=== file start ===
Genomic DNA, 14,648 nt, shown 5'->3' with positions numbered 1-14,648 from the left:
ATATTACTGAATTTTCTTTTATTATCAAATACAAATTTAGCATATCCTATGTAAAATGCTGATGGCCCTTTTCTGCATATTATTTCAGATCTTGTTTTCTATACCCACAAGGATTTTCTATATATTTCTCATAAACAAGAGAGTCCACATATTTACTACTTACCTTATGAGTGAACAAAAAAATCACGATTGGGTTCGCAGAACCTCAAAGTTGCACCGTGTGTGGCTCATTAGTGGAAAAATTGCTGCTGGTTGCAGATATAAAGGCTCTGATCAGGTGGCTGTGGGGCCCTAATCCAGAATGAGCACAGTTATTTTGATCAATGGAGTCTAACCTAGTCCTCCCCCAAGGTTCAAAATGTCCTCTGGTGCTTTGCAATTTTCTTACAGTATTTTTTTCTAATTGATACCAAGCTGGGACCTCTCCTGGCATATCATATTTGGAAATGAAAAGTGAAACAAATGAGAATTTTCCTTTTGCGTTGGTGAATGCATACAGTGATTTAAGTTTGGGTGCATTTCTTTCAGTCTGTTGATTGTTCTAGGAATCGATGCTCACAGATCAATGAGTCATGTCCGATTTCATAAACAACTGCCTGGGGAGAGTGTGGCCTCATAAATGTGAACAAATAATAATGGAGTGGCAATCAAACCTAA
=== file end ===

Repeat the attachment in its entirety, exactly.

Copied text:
Genomic DNA, 14,648 nt, shown 5'->3' with positions numbered 1-14,648 from the left:
ATATTACTGAATTTTCTTTTATTATCAAATACAAATTTAGCATATCCTATGTAAAATGCTGATGGCCCTTTTCTGCATATTATTTCAGATCTTGTTTTCTATACCCACAAGGATTTTCTATATATTTCTCATAAACAAGAGAGTCCACATATTTACTACTTACCTTATGAGTGAACAAAAAAATCACGATTGGGTTCGCAGAACCTCAAAGTTGCACCGTGTGTGGCTCATTAGTGGAAAAATTGCTGCTGGTTGCAGATATAAAGGCTCTGATCAGGTGGCTGTGGGGCCCTAATCCAGAATGAGCACAGTTATTTTGATCAATGGAGTCTAACCTAGTCCTCCCCCAAGGTTCAAAATGTCCTCTGGTGCTTTGCAATTTTCTTACAGTATTTTTTTCTAATTGATACCAAGCTGGGACCTCTCCTGGCATATCATATTTGGAAATGAAAAGTGAAACAAATGAGAATTTTCCTTTTGCGTTGGTGAATGCATACAGTGATTTAAGTTTGGGTGCATTTCTTTCAGTCTGTTGATTGTTCTAGGAATCGATGCTCACAGATCAATGAGTCATGTCCGATTTCATAAACAACTGCCTGGGGAGAGTGTGGCCTCATAAATGTGAACAAATAATAATGGAGTGGCAATCAAACCTAA